2. At 92 and fellow medical graduate of UCT I attend Gym every day and follow much of his advice
    I totally disagree with HPCA’s vendetta against Tim Noakes

  3. Tim you are our hero and role model. According to your advice, a large number of people have got significant blood data normalized. In my case, to a position similar to that I had 40 years ago. I really feel so much younger as well

  4. good luck Tim, your a champion, you are being unjustly tried…for what???…..for helping people! and exposing the dietery bullshit we have been “force fed” for years.
    all the best mate, you have a lot of support

  5. When LCHF is finally “approved” following the stupidity of the HPCSA that will surely be revealed for everyone to see, I just hope that the media will be truthful and resist all attempts to buy it off.

  6. From my Swedish perspective I see just pure and rampant madness going on in the SA medical world. They will be the laughing stock of the world if they continue.

    We had a similar case with a prominent dietitian accusing our LCHF pioneer Dr. Annika Dahlqvist in 2005 for giving LCHF advice to her diabetic patients. She was scrutinized by the medical boards for her advice during three years and meanwhile lost her job. In 2008 she was though cleared and could keep her licens and got her job back.

    As consequence LCHF was then also approved as a treatment for obese and diabetic patients.

    By the way, the T2D of my own wife was put on complete remission on LCHF without medication 10 years ago.

  7. Good luck, Professor Noakes. Your ‘Diabetes Unpacked’ book made me realise that there was an alternative to the low-fat diets which signally failed for me over decades. I started low carb healthy fat eating in October 2017 and, to date, have lost 33 pounds in weight, all the bloat, have more energy, am glowing with good health, according to my friends and family. Thank you for making my life and my diet a pleasure! Pamela Pollin, UK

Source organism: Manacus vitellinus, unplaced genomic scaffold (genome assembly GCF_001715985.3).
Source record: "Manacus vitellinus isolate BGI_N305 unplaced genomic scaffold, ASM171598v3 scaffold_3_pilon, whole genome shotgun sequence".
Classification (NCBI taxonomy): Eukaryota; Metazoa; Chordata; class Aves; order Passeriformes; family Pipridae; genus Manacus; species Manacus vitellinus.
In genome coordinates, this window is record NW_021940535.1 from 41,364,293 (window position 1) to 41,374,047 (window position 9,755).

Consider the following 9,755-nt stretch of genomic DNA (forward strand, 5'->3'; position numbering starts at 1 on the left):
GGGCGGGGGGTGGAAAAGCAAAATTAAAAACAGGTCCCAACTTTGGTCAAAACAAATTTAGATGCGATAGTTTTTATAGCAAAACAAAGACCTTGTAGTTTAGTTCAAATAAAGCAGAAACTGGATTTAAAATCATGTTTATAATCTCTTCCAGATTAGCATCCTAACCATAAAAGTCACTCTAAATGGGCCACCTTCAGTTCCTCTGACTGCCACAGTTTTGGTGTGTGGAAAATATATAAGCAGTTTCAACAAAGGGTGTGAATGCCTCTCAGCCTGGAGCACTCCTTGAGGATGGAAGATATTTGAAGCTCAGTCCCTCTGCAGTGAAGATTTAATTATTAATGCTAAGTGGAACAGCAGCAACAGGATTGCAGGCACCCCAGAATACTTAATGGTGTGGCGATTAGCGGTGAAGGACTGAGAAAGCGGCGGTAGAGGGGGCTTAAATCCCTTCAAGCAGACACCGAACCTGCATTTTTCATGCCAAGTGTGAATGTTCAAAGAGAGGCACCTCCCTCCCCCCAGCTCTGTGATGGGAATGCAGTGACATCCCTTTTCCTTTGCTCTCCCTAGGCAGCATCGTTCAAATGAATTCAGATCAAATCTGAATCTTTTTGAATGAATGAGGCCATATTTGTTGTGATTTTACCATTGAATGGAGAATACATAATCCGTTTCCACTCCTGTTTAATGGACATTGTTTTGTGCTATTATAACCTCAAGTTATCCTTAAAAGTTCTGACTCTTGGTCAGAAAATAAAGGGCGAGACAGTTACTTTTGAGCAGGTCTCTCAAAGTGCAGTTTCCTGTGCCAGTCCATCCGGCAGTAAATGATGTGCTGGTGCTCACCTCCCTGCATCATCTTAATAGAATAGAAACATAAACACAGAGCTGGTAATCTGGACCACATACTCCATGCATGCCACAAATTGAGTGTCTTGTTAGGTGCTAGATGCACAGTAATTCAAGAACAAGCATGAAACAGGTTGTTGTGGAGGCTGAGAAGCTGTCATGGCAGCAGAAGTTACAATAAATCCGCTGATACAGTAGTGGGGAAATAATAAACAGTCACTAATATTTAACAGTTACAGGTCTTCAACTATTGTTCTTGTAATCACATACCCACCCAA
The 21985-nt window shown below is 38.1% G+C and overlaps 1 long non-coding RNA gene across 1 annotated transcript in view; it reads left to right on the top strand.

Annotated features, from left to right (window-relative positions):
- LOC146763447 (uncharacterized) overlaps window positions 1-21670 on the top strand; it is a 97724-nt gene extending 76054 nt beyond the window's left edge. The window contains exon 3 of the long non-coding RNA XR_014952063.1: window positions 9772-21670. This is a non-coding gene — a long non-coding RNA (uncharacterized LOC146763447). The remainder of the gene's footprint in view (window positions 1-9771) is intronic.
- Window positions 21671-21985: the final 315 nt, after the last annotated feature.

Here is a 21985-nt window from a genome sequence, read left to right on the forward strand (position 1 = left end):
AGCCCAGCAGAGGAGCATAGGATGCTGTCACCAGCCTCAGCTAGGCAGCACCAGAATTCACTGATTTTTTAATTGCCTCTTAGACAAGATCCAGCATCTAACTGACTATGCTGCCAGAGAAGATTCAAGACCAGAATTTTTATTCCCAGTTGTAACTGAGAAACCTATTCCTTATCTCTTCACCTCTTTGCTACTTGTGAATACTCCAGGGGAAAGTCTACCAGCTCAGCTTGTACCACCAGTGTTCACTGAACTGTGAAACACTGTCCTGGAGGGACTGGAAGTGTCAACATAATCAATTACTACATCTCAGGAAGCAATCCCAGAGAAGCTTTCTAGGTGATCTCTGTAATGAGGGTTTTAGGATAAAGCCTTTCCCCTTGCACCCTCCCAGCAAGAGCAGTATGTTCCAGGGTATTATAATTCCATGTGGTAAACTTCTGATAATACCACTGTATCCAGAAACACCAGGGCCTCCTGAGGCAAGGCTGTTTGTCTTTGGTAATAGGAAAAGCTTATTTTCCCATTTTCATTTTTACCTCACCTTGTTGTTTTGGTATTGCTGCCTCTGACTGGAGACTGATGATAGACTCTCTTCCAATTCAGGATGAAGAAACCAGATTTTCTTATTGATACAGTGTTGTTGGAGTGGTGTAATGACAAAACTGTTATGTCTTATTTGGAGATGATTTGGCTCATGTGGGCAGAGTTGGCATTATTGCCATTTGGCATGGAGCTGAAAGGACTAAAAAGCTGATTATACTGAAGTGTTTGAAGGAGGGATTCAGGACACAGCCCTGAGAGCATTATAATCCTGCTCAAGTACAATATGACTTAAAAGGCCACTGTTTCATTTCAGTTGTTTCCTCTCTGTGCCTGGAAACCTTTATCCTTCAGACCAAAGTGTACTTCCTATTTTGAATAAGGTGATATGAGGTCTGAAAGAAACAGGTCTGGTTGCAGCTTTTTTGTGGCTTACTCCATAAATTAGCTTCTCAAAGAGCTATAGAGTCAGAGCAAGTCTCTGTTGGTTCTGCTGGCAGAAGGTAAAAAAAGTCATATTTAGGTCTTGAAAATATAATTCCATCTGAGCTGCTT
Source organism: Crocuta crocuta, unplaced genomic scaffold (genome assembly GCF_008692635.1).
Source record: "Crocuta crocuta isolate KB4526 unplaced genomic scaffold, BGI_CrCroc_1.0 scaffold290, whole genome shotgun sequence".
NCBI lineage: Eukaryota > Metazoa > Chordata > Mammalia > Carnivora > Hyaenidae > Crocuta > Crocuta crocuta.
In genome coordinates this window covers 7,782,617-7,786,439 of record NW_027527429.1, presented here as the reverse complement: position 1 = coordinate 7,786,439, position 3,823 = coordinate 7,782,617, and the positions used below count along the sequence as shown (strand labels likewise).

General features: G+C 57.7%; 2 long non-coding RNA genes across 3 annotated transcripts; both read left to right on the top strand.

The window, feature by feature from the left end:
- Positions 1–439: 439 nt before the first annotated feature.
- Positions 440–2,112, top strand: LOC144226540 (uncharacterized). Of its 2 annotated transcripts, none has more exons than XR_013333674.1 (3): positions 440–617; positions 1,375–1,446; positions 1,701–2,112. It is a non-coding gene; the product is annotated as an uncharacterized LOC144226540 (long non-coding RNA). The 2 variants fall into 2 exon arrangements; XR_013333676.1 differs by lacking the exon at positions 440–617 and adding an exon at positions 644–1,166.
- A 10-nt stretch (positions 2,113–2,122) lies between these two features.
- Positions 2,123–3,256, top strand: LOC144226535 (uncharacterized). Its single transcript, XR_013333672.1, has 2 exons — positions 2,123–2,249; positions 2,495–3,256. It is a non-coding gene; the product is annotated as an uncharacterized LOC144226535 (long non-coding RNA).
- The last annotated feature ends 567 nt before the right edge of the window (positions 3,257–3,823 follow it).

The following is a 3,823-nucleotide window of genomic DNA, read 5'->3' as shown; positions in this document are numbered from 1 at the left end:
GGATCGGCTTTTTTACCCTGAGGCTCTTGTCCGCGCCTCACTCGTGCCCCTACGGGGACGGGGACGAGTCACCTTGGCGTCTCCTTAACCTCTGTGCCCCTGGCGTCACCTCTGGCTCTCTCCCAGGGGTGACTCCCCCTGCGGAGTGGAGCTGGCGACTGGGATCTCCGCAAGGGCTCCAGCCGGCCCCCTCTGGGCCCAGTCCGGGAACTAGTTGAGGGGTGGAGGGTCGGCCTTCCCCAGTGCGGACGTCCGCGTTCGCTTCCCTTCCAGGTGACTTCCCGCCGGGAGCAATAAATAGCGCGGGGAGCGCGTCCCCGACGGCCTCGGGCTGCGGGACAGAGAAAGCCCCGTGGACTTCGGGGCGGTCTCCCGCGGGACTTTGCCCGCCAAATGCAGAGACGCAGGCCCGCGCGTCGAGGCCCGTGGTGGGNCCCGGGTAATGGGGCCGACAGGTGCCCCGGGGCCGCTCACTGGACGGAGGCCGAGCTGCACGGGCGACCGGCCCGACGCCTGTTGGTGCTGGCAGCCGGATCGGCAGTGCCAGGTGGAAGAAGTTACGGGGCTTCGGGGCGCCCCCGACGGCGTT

8. If those wonderful people at the HPCSA succeed in rigging another hearing and find Tim Noakes guilty, do they think they can put the low-carb genie back in the bottle? Will people who are slimmer and healthier after adopting the low-carb way of eating, suddenly rush out and buy cereals for breakfast and pasta for tea? Will they stop telling their friends about their success?

    What does the HPCSA hope to achieve, except further public ridicule? Could it be that the HPCSA is secretly in charge of making people aware of Professor Noakes’ work? Or was everyone in this deluded organisation appointed by South Africa’s last president and they haven’t yet smelt the coffee?

    It seems that South Africa’s courts will be the place where all the evidence is heard in public and the HPCSA is finally torn to shreds.

  9. Good luck Prof Noakes. If these idiots wish to see further evidence, all they need to do is come see my life over the past three years. How’s that for a long term study? I am now 57 and lost 34kg. Much healthier all-round. Now to find a dead cert solution for sciatica…

  10. The only rational (?) explanations I can conjure up is:”they”have judged the embarrassment of another windmill-tilt… will be less than (someone’s) loss of “face” by accepting their OWN umpire’s decision. Or, and with apologies to that cynical comment on bad newspaper reportage… “Never let the facts get in the way of a Good Vendetta…” You’d think that with their last Epic Fail experience with “judgement”, they’d even give the word a wide berth…